With the help of an innovative treatment and the expertise of Ivan Ho, MD, at the USC Cardiac and Vascular Institute, Kent Demaine defied the odds in treating his atrial fibrillation.
If Kent Demaine could go back in time and change one thing, he would not have waited so long to treat his atrial fibrillation.
“If I had known what I know now — that you can get it done and feel great and get back in the game so quickly — I would have done it much earlier,” Kent says.
AFib diagnosis in younger, healthy individuals
In his early 40s, Kent noticed his heart beating irregularly as he was falling asleep. By morning his heartbeat was normal, so he would put it out of his mind. As an otherwise healthy person, he didn’t figure those early episodes would become a chronic problem.
Atrial fibrillation, also known as AFib or AF, affects at least 5 million people in the United States. It’s common among older people and those with related heart problems or thyroid issues.
There is a genetic component, which may explain why it also hits young, healthy people. A primary concern is that AFib increases the risk of stroke five-fold and doubles the risk of heart failure. If left untreated, it can progress from episodic bouts to being in a constant state of AFib
Ivan Ho, MD, director of electrophysiology for Keck Medicine’s USC Cardiac and Vascular Institute, notes that waiting until the patient is in a permanent state of AFib, or chronic AFib, makes treatment more difficult. He adds that younger patients like Kent are typically the ones who delay treatment.
“Many young people are highly functional with AFib,” says Dr. Ho, who is a clinical associate professor of medicine at the Keck School of Medicine of USC. “For that reason, it often gets picked up later or they don’t seek treatment right away.”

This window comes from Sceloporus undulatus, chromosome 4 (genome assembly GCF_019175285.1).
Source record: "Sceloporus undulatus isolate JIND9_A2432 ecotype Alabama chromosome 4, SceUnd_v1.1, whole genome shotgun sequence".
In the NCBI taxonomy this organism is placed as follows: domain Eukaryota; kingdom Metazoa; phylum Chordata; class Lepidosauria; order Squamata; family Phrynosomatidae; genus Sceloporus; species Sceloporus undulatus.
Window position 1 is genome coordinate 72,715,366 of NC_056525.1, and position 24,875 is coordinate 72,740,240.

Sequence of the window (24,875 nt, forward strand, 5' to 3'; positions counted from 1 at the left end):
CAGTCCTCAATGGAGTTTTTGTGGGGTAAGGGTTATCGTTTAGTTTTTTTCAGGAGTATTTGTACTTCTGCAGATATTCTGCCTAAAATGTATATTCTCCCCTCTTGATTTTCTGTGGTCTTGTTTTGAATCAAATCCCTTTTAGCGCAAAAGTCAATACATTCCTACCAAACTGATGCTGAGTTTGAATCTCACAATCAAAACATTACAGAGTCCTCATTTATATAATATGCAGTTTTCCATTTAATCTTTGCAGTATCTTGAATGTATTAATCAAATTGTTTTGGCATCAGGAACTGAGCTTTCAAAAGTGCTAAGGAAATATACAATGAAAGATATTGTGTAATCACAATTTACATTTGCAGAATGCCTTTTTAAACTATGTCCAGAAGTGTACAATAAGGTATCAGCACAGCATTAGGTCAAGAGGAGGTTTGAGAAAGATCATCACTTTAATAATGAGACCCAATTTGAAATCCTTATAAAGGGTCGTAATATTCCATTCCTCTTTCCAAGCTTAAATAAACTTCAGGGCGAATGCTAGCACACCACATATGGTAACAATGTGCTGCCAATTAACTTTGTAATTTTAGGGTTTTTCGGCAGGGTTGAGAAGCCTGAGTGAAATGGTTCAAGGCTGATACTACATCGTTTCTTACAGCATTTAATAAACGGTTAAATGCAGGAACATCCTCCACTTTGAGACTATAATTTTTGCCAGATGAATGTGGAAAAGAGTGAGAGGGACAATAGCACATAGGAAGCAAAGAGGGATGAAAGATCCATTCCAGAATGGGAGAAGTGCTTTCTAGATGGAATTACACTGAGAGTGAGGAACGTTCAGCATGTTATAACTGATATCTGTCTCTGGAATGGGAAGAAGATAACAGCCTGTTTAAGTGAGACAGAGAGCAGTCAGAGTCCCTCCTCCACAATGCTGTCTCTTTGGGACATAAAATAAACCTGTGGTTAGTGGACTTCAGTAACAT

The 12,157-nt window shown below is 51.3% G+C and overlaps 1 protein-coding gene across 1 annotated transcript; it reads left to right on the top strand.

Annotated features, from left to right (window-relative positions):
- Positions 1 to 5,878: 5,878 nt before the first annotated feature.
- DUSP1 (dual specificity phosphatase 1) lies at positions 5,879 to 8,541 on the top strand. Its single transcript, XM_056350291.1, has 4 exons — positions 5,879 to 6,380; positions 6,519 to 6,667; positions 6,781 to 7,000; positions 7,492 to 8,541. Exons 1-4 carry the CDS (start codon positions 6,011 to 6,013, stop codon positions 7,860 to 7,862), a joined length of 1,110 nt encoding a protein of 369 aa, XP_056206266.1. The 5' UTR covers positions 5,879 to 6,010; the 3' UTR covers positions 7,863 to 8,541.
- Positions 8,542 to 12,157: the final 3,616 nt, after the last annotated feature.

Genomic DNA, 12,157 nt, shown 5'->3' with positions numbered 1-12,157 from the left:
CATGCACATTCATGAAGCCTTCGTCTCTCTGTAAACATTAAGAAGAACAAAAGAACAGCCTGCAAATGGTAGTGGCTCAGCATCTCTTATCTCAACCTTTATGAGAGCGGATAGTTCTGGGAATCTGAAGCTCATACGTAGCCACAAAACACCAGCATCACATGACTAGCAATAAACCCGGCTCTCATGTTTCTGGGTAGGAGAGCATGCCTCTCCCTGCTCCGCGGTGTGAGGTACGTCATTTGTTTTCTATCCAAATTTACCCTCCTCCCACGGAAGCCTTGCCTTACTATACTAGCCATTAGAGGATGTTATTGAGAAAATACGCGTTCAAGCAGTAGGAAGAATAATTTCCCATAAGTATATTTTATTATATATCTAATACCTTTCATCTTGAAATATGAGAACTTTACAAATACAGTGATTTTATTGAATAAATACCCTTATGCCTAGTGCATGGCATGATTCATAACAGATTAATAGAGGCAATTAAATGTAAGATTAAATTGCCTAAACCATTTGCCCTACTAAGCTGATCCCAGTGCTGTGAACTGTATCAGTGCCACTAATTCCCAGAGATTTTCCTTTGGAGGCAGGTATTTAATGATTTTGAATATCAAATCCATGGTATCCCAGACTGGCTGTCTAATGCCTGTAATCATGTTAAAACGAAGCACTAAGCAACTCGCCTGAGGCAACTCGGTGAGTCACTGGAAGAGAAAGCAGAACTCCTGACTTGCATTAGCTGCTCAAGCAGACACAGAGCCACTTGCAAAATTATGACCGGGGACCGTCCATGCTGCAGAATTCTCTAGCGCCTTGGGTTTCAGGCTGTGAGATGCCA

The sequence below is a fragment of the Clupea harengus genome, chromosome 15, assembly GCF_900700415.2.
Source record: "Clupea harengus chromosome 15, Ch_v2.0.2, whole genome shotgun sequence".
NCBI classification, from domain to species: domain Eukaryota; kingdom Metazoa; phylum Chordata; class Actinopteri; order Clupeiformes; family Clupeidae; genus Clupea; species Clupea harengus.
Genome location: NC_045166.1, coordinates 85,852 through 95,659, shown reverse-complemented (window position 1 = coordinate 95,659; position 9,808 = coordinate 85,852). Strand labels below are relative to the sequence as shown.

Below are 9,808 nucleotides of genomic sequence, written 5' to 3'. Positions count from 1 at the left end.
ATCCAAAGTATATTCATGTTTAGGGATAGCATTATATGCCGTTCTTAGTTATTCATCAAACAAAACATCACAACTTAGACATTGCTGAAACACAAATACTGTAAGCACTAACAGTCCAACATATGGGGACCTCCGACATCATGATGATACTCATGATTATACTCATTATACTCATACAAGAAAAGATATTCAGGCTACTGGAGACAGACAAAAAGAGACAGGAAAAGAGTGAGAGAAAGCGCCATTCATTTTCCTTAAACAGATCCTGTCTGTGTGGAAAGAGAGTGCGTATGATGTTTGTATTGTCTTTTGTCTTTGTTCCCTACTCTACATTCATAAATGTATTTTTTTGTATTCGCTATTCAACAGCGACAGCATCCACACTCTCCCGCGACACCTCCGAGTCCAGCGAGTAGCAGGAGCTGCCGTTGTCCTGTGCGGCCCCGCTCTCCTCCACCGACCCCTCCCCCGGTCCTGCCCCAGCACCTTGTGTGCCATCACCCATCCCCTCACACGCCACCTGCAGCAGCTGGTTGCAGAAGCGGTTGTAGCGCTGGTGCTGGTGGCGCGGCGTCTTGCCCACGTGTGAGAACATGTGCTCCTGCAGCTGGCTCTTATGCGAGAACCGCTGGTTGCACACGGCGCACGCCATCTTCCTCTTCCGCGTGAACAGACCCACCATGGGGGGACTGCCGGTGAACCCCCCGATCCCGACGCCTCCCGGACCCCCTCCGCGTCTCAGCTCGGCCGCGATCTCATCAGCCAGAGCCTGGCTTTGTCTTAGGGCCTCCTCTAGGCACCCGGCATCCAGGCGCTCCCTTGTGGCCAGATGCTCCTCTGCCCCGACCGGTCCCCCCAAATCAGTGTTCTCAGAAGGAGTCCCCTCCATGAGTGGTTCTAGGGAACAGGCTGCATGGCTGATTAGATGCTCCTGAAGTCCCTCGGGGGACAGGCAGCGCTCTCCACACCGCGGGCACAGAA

Treatment for advanced atrial fibrillation
Kent’s episodes increased until, eventually, he was in a persistent state. At that point, the former NCAA Division I swimmer would get winded just by walking his dog.
His mind lacked sharpness and — even with drinking increasing amounts of caffeine — he never felt like he was firing on all cylinders.
Some people eventually identify triggers, such as alcohol, and manage their condition by avoiding them whenever possible. There are also medications that can help control the heart rate and reduce the risk of stroke during AFib episodes.
By the time he saw a doctor, Kent’s condition was extremely advanced. Catheter ablation was now his best option to correct his arrhythmia. However, he was warned that putting it off had diminished the likelihood of success.
What is catheter ablation for AFib?
According to Dr. Ho, catheter ablation returns the patient’s heart to a normal sinus rhythm 85% to 90% of the time when it is performed in the early stages. By the time a patient has been in a persistent state of AFib for a year, the likelihood of achieving a normal rhythm falls to 50%.
The procedure involves inserting catheters into the heart via large veins in the thigh. Radiofrequency energy is used at the tip of the catheters.
The aim is to destroy the heart tissue that has abnormal electrical activities that are causing AFib. Many patients mistakenly assume the procedure is risky and requires a long recovery, so they put it off.
From the moment you open your eyes after surgery, you feel instant relief.Kent Demaine, patient, Keck Medicine of USC Cardiac and Vascular Institute
However, intracardiac 3D mapping technology and real-time ultrasound imaging used during the procedure allow doctors to precisely locate the problem in the heart, says Dr. Ho. He adds that serious complications are rare, affecting only about one in 500 to 1,000 patients.
Kent fell back into AFib after his first ablation, which can happen with advanced cases. Dr. Ho performed his second ablation in 2020. Kent’s heart has been in a regular rhythm ever since.
After a second procedure, the success rate for tough cases goes back up to about 90%. According to Dr. Ho, Kent’s prognosis is good.
“From the moment you open your eyes after surgery, you feel instant relief. I felt 15 years younger,” Kent says.